Saturday, May 19, 2012

52 Tool Cards: Letting Go


Wow, it has been a long time since my last post!  Blogging hasn't been a top priority as I've been working on building a baby and preparing for his arrival, and also getting more actively involved in my local breastfeeding and mothering community through La Leche League and MOPS.

There are only two more tool cards left for me to cover: Letting Go and Put Kids in the Same Boat.

Letting go to me means I realize that the only power of control I have is self-control.  Yes, I have a profound influence on my daughter, and I have authority over her.  I can and do use my authority to guide and shape her behavior.  At this young age, I still have the ability to control her environment to set her up for success as much as possible.  

But at the end of the day, she is still her own person with choices to make, and a spiritual and emotional life of her very own.

This tool card instructs to:
1. Take small steps in letting go.
2. Take time for training and then step back.
3. Have faith in your child to learn from his or her mistakes.
4. Get a life so your identity doesn't depend on managing your child's life.
The result, the card says, will be a child who learns responsibility and feels capable.

For me, letting go involves not only trusting my child, but trusting the God who created her and the biological and developmental processes He put in place.

When she was a tiny baby, it meant trusting that her cries meant something, that her body was designed to sleep and grow and she didn't need me to put her on a strict eating and sleeping schedule of my design.  

It meant not stressing over when she met physical developmental milestones like learning to sit up, crawl, walk, and so on.  It meant when she wanted to try something new, like climbing stairs or playground equipment, that I was there to support and encourage, guide and protect, but also let her experience falling down and going boom sometimes.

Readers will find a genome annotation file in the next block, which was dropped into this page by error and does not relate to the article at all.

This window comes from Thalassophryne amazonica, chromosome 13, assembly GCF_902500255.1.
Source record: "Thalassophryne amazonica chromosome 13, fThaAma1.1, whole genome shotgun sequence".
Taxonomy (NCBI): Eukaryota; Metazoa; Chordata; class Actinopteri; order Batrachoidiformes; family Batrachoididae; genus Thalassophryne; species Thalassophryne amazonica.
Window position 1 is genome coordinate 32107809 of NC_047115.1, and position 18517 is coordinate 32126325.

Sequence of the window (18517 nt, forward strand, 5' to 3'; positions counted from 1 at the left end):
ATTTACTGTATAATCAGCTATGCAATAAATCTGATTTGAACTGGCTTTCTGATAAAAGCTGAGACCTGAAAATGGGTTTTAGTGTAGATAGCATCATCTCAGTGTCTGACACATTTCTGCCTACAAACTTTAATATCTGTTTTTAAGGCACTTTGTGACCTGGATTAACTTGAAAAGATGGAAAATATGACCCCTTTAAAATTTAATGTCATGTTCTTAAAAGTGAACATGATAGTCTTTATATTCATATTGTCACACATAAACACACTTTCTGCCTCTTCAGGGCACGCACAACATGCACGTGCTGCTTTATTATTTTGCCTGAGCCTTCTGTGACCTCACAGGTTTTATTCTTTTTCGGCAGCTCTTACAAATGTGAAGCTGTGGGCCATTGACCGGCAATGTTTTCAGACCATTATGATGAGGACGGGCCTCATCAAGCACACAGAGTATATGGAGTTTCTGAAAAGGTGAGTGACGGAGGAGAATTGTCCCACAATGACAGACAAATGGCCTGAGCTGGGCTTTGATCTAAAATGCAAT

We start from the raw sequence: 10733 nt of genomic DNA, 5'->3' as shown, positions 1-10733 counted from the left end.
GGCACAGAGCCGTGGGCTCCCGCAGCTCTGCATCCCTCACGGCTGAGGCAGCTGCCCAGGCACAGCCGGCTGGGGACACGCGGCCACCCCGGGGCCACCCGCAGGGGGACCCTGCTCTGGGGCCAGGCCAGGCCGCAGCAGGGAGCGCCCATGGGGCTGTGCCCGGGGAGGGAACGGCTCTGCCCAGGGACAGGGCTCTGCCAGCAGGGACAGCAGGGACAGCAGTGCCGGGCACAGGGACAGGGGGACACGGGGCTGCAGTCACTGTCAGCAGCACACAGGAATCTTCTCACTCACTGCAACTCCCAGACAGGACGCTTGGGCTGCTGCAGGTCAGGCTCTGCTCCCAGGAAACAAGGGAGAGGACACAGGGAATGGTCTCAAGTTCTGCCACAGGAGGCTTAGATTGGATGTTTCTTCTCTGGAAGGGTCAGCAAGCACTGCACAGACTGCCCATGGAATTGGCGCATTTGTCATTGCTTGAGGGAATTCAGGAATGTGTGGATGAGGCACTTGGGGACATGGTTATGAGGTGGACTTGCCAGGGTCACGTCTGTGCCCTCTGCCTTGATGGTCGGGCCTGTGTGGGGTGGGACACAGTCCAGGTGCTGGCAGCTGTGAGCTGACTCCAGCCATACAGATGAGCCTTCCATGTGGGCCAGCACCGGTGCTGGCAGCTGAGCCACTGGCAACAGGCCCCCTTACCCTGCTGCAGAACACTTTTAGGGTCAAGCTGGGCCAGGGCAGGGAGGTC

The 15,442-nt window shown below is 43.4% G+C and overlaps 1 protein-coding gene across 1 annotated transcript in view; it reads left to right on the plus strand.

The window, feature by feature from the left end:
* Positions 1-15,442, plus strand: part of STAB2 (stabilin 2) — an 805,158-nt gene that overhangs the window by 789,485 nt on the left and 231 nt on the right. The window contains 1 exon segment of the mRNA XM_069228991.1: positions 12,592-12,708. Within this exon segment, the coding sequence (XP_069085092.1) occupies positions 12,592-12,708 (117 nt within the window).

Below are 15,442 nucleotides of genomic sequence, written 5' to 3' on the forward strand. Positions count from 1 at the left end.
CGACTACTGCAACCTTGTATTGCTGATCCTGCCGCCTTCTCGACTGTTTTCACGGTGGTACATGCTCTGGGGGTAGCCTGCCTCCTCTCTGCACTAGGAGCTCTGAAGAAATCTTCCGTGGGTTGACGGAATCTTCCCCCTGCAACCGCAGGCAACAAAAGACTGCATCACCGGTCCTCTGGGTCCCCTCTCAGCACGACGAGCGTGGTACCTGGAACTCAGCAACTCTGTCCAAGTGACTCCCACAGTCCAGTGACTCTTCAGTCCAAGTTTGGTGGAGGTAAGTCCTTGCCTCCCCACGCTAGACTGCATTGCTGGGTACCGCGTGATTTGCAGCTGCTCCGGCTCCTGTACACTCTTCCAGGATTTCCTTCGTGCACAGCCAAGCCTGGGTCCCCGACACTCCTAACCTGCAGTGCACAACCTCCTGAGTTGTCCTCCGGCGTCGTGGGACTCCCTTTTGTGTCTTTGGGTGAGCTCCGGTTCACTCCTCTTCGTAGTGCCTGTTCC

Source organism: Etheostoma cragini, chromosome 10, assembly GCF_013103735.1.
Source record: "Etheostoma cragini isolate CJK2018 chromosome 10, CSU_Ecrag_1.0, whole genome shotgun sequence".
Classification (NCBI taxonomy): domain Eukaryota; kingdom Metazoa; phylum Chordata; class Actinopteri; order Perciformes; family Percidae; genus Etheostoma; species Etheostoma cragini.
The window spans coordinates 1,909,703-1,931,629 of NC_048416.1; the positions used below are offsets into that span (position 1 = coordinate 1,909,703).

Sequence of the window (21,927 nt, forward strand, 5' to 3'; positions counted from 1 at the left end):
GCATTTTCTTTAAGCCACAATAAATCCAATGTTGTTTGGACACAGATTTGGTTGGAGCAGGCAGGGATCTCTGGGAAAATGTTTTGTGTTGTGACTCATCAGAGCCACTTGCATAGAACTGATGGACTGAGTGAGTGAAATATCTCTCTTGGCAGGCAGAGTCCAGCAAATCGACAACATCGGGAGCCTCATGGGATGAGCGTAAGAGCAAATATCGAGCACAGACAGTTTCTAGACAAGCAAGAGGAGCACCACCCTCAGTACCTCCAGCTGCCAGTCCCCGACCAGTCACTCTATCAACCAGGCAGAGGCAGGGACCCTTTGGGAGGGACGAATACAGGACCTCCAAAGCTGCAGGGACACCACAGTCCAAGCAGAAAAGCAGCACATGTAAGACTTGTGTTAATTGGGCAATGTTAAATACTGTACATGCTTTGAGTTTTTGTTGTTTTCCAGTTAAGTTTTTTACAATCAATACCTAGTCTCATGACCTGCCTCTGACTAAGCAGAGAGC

It means I haven't actively worked on teaching her letters, numbers and colors, and yet she knows quite a lot about all those things just from our daily interactions in the course of every day life.  

It means being patient with the sometimes slower pace of the positive discipline process, recognizing that punishing or shaming my child won't make her mature any faster.  

I thought about this during a recent successful shopping trip together.  By successful I mean she walked next to me, helped push the cart, and used appropriate touches to examine items on the shelves.  At some point when her self-control began to falter I put her in the cart and she remained (mostly) on her bottom and kept herself occupied.

Two years ago, she wouldn't have been able to stay on her bottom in the cart without being strapped in, and there might have been times when she couldn't resist throwing items out of the cart.  

One year ago, or even six months ago, allowing her to walk instead of ride in the cart would have been a sure recipe for a game of  "Chase C all over the store."  She simply didn't have the impulse control to stop herself from running off.  

But just in the past few months, C's self-control has really begun to develop, and I can trust her to stay close by for short periods of time.  

Learning how to exhibit proper behavior in a store has been a slow process for C.  When she couldn't manage it, I didn't respond with punishment or shaming words, but instead responded in ways that kept her and the store's merchandise safe and allowed me to focus on shopping as much as possible.  

In general, I try to set us both up for success by keeping shopping trips short.  I sometimes remember to bring snacks or toys for her to occupy herself with if she must ride in the cart, or I play pretend games with her.

When she couldn't stay on her bottom, she was strapped in.  

When she couldn't stop herself from throwing, items weren't placed near her in the cart.  

When she couldn't stay close to mama, she might be given the chance to wear a monkey backpack and let me hold the tail.  If she pulled at that harness trying to run away, or refused to walk when it was time to move on, she went back in the cart.  

If she asked for the chance to walk without the backpack, I'd assess my patience level first.  We'd go over the ground rules, most important being that the minute she started to wander or run away, she went back in the cart.  Not as punishment, but just matter of fact, "It's my job to keep you safe."  

Kids learn by repetition.  Each shopping trip is a chance to repeat the lessons of proper store behavior.  Letting go means that I trust she will "get it" eventually, even if I don't spank her, give her a time out or verbally shame her to "teach her a lesson."  

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